If you could learn how to perform one of Aurélia’s tricks, which one would it be and why?
“I liked most when she was an acrobat in the curtains, high above the stage. It was very elegant and metaphorical.”—Nancy L
“It would not be one of her “tricks”, it would be her grace of movement that I would wish for.”—Susan W
“I would like to fly across the stage on the end of the kite string, not really a trick, but it looks like fun.”—NancyPoet
“Walking and spinning in and out of a coat with a partner.”—tessam
“I wouldn’t really want to learn how to do any of them. I’m happy just to watch them and I think it’s more magical if you don’t try to understand how they all work. I love the duet with the male actor in which they took off each other’s jacket (I’d like to learn how to make that look so interesting) and I also really liked the duet with them wearing one jacket and one pair of pants.”—jeremy
“Flying on the drapes.”—david p
“How to make my foot disappear and then knit it back.”—jan r.
“How to dance with your arms and feet. I found it fascinating.”—Ada N.
“Any and all acrobatic skills!”—James C
“How to disintegrate like sand and then come back.”—James F.
“How to dance sideways and backwards in shared pants.”—julie pm
“All the parts to the dresser (opener)-loved the casual pace it took, and the cleverness of it.”—Melissa S.
If you could ask Aurélia to bring a dream to life for you, what would it be?
“The dream of performing with her.”—Edrie
“Being able to work with her and take part in her fabulous creative process from conception to show.”—tessam
“Fly with love.”—david p
“My father, back from the dead for a few minutes…”—jan r.
“Being weightless.”—Ada N.
“Does she ever date audience members? 😉 Seriously though, there were some subtle, dark themes in the show (e.g. aggressive puppets, loss of limbs, violent jackets), and it would be interesting to see her explore things like that for a more “adult-oriented” performance.”—James C
“I would let her decide.”—Susan W
“Letting more people discover and enjoy art.”—James F.
“Upside down tight-roping. I know she can do it! Floating on clouds. I am sure she can do it!”—julie pm
“To fly in a magical flying machine.”—Melissa S.
Victoria Chaplin was inspired to create this production by illustrations from a book about a world turned upside down. What elements of inversion did you notice in the production?
“The inversion was solely based on the audience – once we were inverted, everything else was normal though not expected.”—Edrie
“The two most memorable were the shadow with a man who mimicked his every move, and the kite that flew Aurelia, but all of them were quite entertaining.”—James C.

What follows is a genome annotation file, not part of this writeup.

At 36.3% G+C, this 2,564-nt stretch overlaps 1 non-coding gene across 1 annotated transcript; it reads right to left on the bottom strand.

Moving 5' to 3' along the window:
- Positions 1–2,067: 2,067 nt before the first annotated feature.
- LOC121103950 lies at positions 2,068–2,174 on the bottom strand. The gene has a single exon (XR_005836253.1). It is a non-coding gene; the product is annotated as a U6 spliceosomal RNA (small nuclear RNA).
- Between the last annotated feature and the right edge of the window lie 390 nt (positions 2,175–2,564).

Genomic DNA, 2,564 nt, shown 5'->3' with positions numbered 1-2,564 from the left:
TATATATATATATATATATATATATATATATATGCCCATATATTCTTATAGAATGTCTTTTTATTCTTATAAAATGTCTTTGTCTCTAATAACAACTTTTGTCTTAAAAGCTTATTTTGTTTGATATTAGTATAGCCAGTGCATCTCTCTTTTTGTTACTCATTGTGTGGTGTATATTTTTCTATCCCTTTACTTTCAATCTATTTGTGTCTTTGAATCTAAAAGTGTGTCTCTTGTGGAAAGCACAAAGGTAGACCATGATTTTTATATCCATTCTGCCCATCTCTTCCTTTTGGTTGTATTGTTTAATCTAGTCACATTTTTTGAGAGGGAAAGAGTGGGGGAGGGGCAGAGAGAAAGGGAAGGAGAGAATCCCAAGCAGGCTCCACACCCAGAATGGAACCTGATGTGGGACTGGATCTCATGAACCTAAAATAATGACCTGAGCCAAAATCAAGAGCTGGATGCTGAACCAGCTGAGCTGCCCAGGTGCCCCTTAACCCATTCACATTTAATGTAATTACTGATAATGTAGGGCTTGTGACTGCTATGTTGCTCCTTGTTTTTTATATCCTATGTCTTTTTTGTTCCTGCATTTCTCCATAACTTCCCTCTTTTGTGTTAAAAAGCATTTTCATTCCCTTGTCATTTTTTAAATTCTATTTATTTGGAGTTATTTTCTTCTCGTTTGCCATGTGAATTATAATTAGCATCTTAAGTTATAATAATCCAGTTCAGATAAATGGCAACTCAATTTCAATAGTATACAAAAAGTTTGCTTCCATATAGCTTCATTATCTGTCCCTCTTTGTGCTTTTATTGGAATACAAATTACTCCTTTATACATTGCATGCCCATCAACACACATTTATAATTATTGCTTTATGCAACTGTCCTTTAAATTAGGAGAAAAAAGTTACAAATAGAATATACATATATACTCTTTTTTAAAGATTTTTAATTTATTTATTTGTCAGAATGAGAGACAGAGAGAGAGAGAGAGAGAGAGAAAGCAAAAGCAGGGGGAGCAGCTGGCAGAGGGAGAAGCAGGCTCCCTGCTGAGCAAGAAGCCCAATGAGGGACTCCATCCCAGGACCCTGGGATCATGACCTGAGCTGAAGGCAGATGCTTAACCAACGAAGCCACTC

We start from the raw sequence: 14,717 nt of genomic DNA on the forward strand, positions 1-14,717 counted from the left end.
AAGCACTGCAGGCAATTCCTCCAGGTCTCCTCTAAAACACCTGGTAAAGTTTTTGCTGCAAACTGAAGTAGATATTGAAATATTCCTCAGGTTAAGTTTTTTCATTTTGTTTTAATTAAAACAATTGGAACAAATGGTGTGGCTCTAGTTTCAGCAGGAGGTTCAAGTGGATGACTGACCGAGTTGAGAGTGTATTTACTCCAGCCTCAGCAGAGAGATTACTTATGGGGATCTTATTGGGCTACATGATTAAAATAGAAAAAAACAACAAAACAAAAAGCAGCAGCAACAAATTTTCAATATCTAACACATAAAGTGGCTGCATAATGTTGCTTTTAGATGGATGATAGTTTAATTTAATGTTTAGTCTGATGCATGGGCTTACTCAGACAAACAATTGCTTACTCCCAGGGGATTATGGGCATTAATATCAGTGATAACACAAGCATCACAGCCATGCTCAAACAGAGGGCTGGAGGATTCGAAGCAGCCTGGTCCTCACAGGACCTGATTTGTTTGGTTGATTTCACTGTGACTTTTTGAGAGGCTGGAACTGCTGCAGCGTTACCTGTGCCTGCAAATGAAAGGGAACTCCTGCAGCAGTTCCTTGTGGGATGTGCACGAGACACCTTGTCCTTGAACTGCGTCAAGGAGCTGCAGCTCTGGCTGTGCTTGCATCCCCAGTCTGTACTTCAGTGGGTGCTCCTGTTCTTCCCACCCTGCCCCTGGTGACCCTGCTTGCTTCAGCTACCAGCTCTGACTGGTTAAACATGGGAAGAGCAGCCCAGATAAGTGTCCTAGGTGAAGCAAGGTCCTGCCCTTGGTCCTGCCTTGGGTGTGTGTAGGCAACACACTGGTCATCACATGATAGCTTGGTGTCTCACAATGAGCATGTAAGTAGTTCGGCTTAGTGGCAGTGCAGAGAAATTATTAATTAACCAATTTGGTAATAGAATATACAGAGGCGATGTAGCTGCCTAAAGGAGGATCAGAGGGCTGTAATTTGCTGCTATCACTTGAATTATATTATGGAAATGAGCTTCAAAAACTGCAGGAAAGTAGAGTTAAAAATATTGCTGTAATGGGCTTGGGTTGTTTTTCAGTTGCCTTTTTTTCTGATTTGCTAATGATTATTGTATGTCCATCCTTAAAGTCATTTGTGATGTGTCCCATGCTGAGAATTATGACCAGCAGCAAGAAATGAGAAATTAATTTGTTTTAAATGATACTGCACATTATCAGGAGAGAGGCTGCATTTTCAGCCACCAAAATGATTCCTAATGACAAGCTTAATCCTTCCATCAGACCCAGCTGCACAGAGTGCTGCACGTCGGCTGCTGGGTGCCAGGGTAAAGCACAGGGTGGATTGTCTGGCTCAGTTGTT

“The hot ice cream. The shadow that was upright. The puppet show for the puppets. The change required of the audience to be more active to work for answers.”—James F.
“The kite flying Aurelia, the shadow standing up, her face moving while the fan was still.”—NancyPoet
“Many…flowers, puppet show, chair.”—tessam
“The act in which there were two people that were making a shadow. It was like we were looking horizontally at this shadow that was being reflected on the ground, except that the thing was real. That was the main one I noticed but there were definitely others.”—Jeremy
“Flowers upside down, the shadow leading the man, clothes leading or attacking people, the puppet show with the puppets in the audience, the kite flying the person, many others.”—Nancy L
“Flowers inside flowerpot, shoes on hands, shoes in coat rack, hanging upside down, walking upside down, riding in chairlift upside down…”—jan r.
“Climbing down from above, sitting on a chair upside down, things appear from another part of the stage the moment after they are thrown away, pants are on the arms, coat is inverted from one side to another, body turns into sand and sand into body.”—Ada N.
“I loved climbing the rope down to safety. Don’t forget the taxi ride and players with boot-hats on their heads!”—julie pm
“Man/shadow; flowers in vase upside down; clothes inside out; character walking on hands; baby smoking.”—Melissa S.
Aurélia’s mother directed her in this production. What artistic creations have you made with your family (in public or at home)?
“We made a video of the 3 Stooges episode “Men in Black” with roles played by extended family members ages 3 to 83.”—jan r.
“When I was a child I used to put together puppet shows and also magic trick shows with my best friend for our parents.”—Ada N.
“We create ‘turkey art’ every thanksgiving. Each year, we all use a different medium (clay, printing, watercolor, wood, wires etc.) that is the main one.”—jeremy
“My daughters are now gown and play cello and violin professionally. As children, they used to put on elaborate plays in the basement for which they wrote their own songs and always got their younger brother to dress in outlandish costumes.”—NancyPoet
“Baking cookies and caramels.”—tessam
“Family of musicians play together.”—david p
“Our artistic creations have been in the line of food.”—Susan W
“To be honest and live life. (My three kids loved the show.)”—James F.
“My mother costume designed shows on Block Island in which my sister performed while I held important audience posts. My sister still performs. I direct my own and many children in school and community plays.”—julie pm
“Traditional crafts handed down-quilting, needleworking. Music-dulcimer and fiddle.”—Melissa S.